Seeking Forgiveness Of Debt? 3 Steps To Avoid A Tax Bill

Do you expect to have a portion of your debt forgiven by the lender? Debt relief through this means can be a valuable financial tool and can remove a burden from you. But it can also bring tax consequences that you need to be aware of. How can you ensure you get the relief you deserve while avoiding any tax surprises? Here are three key steps to take. 

1. Research Taxability Before Accepting

In general, debt forgiven by a lender should be considered as potentially taxable income. When you start from the understanding that you may face a tax bill for the forgiveness, you can then make an informed decision.

The time to research tax consequences is before you accept the forgiveness offer so you retain more options. For example, you may find that it's better to file bankruptcy rather than to negotiate with your credit card companies now. Why? Debt discharged in bankruptcy is one of the primary forms of nontaxable debt relief. If you would face a burdensome tax bill for forgiven debt, bankruptcy may be a better option. 

2. Learn About IRS Exceptions

If the debt would normally be considered taxable income, some options exist that may turn it into a nontaxable event. Learn about these to see if they may apply to you and what you must do to qualify for them. 

One of the biggest tax exceptions is insolvency. If a taxpayer's debts are greater than their assets as a whole, they are considered insolvent by the IRS. Some or all of the forgiven amounts, then, wouldn't be taxable.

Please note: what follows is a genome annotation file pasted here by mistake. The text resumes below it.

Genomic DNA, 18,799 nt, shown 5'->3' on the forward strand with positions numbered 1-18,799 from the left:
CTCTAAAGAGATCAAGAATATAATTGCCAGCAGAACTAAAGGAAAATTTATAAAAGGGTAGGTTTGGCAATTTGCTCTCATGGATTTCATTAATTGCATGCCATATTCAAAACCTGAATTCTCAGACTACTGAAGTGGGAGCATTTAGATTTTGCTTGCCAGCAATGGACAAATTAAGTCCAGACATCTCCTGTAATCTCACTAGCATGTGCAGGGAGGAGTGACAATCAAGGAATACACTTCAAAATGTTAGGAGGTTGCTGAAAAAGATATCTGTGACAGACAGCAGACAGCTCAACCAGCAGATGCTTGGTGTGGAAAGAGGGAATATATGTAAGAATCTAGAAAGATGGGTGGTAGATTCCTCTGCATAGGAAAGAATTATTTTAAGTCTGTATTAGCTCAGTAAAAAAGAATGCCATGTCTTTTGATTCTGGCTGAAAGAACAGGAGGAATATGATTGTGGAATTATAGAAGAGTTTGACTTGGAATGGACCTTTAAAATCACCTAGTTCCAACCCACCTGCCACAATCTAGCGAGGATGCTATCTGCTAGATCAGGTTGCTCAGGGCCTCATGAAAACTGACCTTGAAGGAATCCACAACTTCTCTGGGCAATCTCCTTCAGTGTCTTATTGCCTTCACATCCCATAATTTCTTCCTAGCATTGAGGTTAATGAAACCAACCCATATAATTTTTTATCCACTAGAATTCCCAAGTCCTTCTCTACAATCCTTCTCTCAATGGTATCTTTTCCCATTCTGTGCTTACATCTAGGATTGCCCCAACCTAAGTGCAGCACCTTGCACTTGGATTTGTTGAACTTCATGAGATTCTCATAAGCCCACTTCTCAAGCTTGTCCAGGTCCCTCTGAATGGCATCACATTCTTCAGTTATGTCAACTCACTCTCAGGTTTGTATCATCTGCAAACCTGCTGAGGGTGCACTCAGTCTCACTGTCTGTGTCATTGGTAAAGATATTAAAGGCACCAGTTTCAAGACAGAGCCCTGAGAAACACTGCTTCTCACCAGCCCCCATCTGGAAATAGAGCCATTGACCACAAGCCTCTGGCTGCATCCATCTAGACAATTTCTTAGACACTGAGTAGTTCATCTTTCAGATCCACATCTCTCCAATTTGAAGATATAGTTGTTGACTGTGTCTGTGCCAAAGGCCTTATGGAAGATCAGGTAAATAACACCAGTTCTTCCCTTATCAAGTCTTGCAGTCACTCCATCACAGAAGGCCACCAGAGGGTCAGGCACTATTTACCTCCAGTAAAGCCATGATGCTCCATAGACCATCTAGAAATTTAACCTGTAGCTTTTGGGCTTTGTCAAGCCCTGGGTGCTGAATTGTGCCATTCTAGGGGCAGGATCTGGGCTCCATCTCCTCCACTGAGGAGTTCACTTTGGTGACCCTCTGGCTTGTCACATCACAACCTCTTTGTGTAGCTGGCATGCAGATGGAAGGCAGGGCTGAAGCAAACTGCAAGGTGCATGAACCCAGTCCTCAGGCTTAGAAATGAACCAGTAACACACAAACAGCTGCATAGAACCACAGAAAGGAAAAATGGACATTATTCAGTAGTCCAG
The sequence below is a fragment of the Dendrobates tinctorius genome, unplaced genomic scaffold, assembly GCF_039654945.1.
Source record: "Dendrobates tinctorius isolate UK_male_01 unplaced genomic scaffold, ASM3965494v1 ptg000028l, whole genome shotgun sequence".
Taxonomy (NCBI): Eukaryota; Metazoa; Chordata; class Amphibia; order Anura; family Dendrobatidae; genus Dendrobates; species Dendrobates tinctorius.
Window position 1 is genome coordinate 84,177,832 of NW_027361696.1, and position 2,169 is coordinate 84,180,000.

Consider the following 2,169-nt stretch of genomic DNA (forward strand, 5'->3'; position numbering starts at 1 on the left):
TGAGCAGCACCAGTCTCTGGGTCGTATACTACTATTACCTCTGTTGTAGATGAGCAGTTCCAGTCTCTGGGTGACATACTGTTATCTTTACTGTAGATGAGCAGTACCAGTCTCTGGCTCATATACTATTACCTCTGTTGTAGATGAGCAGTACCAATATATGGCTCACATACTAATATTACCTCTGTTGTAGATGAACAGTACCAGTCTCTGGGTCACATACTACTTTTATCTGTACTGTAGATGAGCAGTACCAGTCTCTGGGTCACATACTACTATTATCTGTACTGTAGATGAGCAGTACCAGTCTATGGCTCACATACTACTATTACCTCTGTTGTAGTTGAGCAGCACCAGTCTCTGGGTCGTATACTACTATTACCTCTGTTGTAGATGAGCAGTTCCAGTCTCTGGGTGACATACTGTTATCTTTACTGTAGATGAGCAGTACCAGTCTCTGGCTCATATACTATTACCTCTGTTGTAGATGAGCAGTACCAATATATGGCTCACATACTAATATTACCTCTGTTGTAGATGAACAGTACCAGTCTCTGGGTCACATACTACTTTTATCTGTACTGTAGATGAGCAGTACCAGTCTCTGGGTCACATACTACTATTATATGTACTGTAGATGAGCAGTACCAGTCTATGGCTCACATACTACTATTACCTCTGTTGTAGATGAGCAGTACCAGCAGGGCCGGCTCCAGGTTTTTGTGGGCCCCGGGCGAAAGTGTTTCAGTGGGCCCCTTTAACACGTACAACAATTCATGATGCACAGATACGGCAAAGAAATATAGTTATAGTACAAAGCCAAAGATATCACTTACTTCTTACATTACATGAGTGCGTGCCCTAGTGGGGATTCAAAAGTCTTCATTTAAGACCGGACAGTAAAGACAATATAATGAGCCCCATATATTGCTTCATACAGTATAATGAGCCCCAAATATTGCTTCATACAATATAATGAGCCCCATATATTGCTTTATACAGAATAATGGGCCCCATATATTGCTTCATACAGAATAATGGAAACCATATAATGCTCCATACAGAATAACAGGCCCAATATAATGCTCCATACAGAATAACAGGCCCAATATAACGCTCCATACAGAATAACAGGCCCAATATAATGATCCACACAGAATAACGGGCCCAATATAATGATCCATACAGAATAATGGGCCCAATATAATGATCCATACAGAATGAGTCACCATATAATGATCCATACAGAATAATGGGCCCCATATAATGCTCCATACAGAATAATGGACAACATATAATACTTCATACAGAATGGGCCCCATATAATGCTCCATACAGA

Other options that affect fewer debtors include if the forgiveness was a gift (e.g. from a grandparent who loaned you money), was part of a student loan forgiveness program, was due to temporary laws enacted for targeted debts (often for mortgages) during bad economic conditions, or was because of certain farm exclusions.

Each exception has its own rules that you will need to learn in order to abide by and show proof for. So you might need a letter from your grandparent marking the gifted debt forgiveness as "paid in full." You would also need to complete calculations to claim insolvency per IRS standards. 

3. Work With a Tax Preparation Service

The best resource to help determine the tax consequences of your type of forgiven debt is an experienced tax preparation service in your state. They can help you find even the more esoteric exceptions, like a business debt that would have been a deductible business expense. Then, they will work with you to follow the rules needed to qualify, including completing IRS worksheets to calculate insolvency. 

Make an appointment today to learn more about taxes and debt relief. The time you invest now will pay off when you avoid an unnecessary tax bill in the new year. 

To learn more, contact a tax service.